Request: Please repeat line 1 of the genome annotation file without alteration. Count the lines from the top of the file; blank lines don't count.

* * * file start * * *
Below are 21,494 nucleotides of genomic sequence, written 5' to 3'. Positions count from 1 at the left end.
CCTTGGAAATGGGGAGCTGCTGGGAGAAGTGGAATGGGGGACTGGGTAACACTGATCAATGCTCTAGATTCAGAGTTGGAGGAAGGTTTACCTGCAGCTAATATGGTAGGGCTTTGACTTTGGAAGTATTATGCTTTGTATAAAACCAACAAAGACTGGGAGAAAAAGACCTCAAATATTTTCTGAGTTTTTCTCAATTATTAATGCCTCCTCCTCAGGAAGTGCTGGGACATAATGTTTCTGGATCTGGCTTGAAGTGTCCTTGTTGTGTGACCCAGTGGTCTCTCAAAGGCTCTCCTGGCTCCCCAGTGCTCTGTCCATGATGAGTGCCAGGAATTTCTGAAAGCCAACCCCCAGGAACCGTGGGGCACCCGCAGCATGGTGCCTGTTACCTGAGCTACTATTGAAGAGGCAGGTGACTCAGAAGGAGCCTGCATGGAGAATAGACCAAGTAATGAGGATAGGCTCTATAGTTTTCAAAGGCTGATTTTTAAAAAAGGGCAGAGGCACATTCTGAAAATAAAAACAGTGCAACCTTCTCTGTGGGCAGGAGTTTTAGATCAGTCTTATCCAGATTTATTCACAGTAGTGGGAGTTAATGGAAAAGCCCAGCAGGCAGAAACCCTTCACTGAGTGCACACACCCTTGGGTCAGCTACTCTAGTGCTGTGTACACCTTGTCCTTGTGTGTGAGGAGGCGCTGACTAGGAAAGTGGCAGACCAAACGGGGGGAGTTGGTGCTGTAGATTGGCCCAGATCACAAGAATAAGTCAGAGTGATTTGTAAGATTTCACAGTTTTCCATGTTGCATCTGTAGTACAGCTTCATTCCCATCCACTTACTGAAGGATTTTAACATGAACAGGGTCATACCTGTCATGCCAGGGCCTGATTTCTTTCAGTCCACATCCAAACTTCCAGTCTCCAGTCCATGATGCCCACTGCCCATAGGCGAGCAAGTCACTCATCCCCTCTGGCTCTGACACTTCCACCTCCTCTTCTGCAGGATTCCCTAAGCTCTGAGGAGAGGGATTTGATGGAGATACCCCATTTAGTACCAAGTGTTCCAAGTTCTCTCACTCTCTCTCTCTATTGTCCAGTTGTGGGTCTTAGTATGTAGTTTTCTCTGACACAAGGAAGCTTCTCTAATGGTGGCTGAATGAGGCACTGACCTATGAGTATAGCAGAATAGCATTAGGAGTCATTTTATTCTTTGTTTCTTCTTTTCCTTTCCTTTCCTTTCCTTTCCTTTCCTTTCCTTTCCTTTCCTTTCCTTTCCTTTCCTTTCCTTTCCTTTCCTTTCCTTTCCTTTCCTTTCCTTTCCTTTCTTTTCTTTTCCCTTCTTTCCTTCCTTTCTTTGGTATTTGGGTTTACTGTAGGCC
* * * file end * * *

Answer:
Below are 21,494 nucleotides of genomic sequence, written 5' to 3'. Positions count from 1 at the left end.